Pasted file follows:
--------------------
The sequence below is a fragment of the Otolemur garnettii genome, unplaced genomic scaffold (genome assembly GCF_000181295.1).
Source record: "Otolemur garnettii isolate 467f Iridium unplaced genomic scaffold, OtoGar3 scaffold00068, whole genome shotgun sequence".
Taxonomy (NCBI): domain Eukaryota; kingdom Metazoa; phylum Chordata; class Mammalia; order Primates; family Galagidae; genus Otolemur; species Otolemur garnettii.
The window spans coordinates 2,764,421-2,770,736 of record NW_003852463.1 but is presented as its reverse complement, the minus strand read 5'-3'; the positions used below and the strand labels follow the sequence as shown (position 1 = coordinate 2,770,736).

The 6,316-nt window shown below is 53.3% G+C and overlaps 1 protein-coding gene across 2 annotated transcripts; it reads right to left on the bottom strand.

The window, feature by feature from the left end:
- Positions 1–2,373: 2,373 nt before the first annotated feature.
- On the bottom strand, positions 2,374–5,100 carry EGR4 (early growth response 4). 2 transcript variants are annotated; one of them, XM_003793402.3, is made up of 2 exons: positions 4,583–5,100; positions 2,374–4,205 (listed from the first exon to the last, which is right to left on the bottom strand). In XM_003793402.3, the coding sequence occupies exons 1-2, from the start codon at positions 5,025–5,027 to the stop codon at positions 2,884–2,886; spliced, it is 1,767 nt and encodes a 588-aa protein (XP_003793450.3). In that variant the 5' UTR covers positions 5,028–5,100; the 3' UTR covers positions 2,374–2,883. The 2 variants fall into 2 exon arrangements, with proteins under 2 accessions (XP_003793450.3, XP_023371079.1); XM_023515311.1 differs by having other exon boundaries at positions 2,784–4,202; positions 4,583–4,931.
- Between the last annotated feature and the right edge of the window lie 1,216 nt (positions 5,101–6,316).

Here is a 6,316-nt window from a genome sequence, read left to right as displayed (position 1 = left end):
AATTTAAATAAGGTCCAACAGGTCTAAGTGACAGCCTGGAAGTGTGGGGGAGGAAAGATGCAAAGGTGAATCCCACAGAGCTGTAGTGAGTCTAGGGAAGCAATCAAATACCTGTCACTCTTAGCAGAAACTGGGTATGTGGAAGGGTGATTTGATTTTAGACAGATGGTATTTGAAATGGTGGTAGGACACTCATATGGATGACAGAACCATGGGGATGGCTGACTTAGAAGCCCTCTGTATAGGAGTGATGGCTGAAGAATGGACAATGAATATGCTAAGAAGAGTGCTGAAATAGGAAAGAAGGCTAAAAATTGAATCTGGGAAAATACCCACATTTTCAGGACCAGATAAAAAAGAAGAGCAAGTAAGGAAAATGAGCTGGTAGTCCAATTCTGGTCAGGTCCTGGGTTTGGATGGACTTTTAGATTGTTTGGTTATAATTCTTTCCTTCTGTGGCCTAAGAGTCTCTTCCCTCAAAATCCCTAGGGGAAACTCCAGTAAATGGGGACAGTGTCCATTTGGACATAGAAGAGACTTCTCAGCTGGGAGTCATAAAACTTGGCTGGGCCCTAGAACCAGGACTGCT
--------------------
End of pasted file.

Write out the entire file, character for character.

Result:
The sequence below is a fragment of the Otolemur garnettii genome, unplaced genomic scaffold (genome assembly GCF_000181295.1).
Source record: "Otolemur garnettii isolate 467f Iridium unplaced genomic scaffold, OtoGar3 scaffold00068, whole genome shotgun sequence".
Taxonomy (NCBI): domain Eukaryota; kingdom Metazoa; phylum Chordata; class Mammalia; order Primates; family Galagidae; genus Otolemur; species Otolemur garnettii.
The window spans coordinates 2,764,421-2,770,736 of record NW_003852463.1 but is presented as its reverse complement, the minus strand read 5'-3'; the positions used below and the strand labels follow the sequence as shown (position 1 = coordinate 2,770,736).

The 6,316-nt window shown below is 53.3% G+C and overlaps 1 protein-coding gene across 2 annotated transcripts; it reads right to left on the bottom strand.

The window, feature by feature from the left end:
- Positions 1–2,373: 2,373 nt before the first annotated feature.
- On the bottom strand, positions 2,374–5,100 carry EGR4 (early growth response 4). 2 transcript variants are annotated; one of them, XM_003793402.3, is made up of 2 exons: positions 4,583–5,100; positions 2,374–4,205 (listed from the first exon to the last, which is right to left on the bottom strand). In XM_003793402.3, the coding sequence occupies exons 1-2, from the start codon at positions 5,025–5,027 to the stop codon at positions 2,884–2,886; spliced, it is 1,767 nt and encodes a 588-aa protein (XP_003793450.3). In that variant the 5' UTR covers positions 5,028–5,100; the 3' UTR covers positions 2,374–2,883. The 2 variants fall into 2 exon arrangements, with proteins under 2 accessions (XP_003793450.3, XP_023371079.1); XM_023515311.1 differs by having other exon boundaries at positions 2,784–4,202; positions 4,583–4,931.
- Between the last annotated feature and the right edge of the window lie 1,216 nt (positions 5,101–6,316).

Here is a 6,316-nt window from a genome sequence, read left to right as displayed (position 1 = left end):
AATTTAAATAAGGTCCAACAGGTCTAAGTGACAGCCTGGAAGTGTGGGGGAGGAAAGATGCAAAGGTGAATCCCACAGAGCTGTAGTGAGTCTAGGGAAGCAATCAAATACCTGTCACTCTTAGCAGAAACTGGGTATGTGGAAGGGTGATTTGATTTTAGACAGATGGTATTTGAAATGGTGGTAGGACACTCATATGGATGACAGAACCATGGGGATGGCTGACTTAGAAGCCCTCTGTATAGGAGTGATGGCTGAAGAATGGACAATGAATATGCTAAGAAGAGTGCTGAAATAGGAAAGAAGGCTAAAAATTGAATCTGGGAAAATACCCACATTTTCAGGACCAGATAAAAAAGAAGAGCAAGTAAGGAAAATGAGCTGGTAGTCCAATTCTGGTCAGGTCCTGGGTTTGGATGGACTTTTAGATTGTTTGGTTATAATTCTTTCCTTCTGTGGCCTAAGAGTCTCTTCCCTCAAAATCCCTAGGGGAAACTCCAGTAAATGGGGACAGTGTCCATTTGGACATAGAAGAGACTTCTCAGCTGGGAGTCATAAAACTTGGCTGGGCCCTAGAACCAGGACTGCT